Mmore than a year has passed since the first recorded cases of SARS-CoV-2 infection, and scientists still don’t know which animal it has spread in human populations from, and they might never find out. If researchers had archived more hospitality vouchers, which are preserved specimens or tissues of species carrying pathogens, investigators might have had a better chance of quickly identifying the animal origins of SARS-CoV. -2, says a group of scientists from mBio January 12.
The authors call on scientists in the field who study infectious diseases in animals to partner with museums to store specimens where possible, rather than remaining isolated in their separate activities.
See “What species transmit COVID-19 to humans?” We are still not sure.
The scientist spoke with coauthors Cody Thompson, head of mammal collections and researcher at the Museum of Zoology at the University of Michigan, and Kendra Phelps, senior scientist at EcoHealth Alliance who studies the persistence and transmission of pathogens in hosts bats, to learn more about the role natural history museums can play in helping researchers monitor pandemics.
The scientist: Explain to me exactly what you mean by good.
Kendra Phelps (left) and Cody Thompson (right)
TEXAS TECH UNIVERSITY, DISCOVERIES ARCHIVE; MARK O’BRIEN
Cody Thompson: Voucher is the process of providing a specimen or archival sample. With regard to animal samples, this would be an animal that could have been euthanized during the sampling process for, for example, viral surveillance or accidental death. Or it may be the samples associated with this surveillance process (e.g. blood, tissue or wing bumps) that result in the release of the animal, but there is still material available that can be stored in such a way as to be able to be used. by other scientists.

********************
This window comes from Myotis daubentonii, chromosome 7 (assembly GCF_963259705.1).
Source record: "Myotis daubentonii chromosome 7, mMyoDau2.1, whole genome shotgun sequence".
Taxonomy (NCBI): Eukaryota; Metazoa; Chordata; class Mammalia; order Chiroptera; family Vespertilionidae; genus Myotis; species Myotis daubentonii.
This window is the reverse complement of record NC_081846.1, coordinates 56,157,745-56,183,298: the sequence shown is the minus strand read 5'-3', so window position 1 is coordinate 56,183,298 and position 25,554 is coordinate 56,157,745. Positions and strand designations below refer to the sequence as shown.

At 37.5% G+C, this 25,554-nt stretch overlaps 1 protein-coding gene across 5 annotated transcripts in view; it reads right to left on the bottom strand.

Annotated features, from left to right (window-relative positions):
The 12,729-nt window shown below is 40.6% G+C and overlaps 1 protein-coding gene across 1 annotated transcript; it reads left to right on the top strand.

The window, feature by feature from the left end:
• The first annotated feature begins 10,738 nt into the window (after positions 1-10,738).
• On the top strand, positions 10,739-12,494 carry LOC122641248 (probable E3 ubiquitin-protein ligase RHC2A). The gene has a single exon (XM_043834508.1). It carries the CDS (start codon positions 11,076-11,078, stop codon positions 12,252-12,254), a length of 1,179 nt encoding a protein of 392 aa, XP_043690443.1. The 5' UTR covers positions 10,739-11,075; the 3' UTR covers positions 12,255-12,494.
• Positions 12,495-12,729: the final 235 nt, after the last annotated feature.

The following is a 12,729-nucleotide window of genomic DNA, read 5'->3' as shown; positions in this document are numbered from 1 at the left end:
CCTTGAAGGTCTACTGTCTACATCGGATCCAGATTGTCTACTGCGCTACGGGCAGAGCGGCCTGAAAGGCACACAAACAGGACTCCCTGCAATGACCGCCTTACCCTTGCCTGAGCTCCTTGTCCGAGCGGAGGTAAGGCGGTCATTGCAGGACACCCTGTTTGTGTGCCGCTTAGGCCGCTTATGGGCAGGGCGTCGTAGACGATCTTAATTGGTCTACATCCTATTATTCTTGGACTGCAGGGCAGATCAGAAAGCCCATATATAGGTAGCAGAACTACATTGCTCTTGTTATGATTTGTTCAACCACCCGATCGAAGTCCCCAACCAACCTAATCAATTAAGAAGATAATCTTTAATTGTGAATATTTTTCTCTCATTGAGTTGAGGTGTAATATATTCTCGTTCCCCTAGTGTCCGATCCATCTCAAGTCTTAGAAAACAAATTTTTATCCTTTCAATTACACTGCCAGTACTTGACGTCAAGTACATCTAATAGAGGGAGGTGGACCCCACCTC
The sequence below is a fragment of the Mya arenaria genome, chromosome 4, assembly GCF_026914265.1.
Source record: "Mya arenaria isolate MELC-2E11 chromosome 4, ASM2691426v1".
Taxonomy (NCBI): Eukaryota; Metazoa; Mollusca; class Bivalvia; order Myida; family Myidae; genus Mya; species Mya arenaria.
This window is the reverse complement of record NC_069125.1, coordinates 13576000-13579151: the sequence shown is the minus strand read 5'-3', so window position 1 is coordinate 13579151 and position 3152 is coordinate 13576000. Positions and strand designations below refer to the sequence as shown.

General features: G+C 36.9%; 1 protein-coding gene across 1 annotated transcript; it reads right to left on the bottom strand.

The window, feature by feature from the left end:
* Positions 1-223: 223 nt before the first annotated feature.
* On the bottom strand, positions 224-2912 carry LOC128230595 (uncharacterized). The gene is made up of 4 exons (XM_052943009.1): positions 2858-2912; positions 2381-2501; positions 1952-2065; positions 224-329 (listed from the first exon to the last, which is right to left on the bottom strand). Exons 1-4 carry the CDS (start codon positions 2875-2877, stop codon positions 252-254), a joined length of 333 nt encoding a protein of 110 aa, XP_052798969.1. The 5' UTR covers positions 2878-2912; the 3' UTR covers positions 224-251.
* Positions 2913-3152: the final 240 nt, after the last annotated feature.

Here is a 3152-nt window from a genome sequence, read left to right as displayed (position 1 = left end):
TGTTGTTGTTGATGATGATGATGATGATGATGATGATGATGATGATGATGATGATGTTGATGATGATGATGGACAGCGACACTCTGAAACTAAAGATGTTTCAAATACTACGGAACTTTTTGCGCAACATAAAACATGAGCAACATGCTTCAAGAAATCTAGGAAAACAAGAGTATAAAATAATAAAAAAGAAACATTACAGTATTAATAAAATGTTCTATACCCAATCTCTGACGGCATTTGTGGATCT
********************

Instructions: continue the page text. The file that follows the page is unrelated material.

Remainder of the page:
ST: And why would this be a useful tool in the context of COVID-19?
Kendra Phelps: We are facing another coronavirus causing a global health emergency, the third in two decades. We know from past epidemics that [these coronaviruses] probably from bats, so it would be useful to have a series of species archived or recorded in a museum to determine what the original reservoir host is, and then go from there to understand how it entered the home. ‘man.
The two fields of museology and disease surveillance have not been well integrated. You have virologists, researchers, and environmentalists who are interested in viruses that could potentially be pathogenic to humans, but they ignore hosts, which is ultimately critical to preventing pandemics or mitigating the spread of a pandemic. If we know the host of the reservoir, it can give us a lot of information. Especially with new technologies over time, we can look at different host-pathogen dynamics. Taxonomy is constantly changing, so it is essential to keep a permanent record in a museum accessible to the research community to understand pandemics, especially those of zoonotic origin.
See “Where do coronaviruses come from”
ST: How would you recommend strengthening collaboration between museum curators and researchers?
KP: Knowing that the two fields exist. I come from the background of ecology. I have experience in museums and now conduct surveillance for bat diseases and coronaviruses, in particular. I work with people who have a similar interest in understanding the catalog of potentially pathogenic viruses that exist and in mitigating the spread to humans, but I think little thought has been given to the host. . . .
It’s just a lack of crosstalk and collaboration between [museum curators and researchers]. And not for a bad reason, it’s just that people are in their circles. This is one thing the pandemic has taught us: we cannot function in a single search bubble, we must expand to a larger one. [global health] comprehension.
See “Why bats make such good viral hosts”
CT: Museums, we see ourselves as the libraries of life. But too often there is this perception that our focus is purely on systematics and taxonomy and does not extend beyond that. Of course, that’s not true, and the extent of the type of things museum scientists do is undoubtedly increasing as technology develops and increases our ability to do different things with the specimens that have been collected. or that will be collected in the future. . . .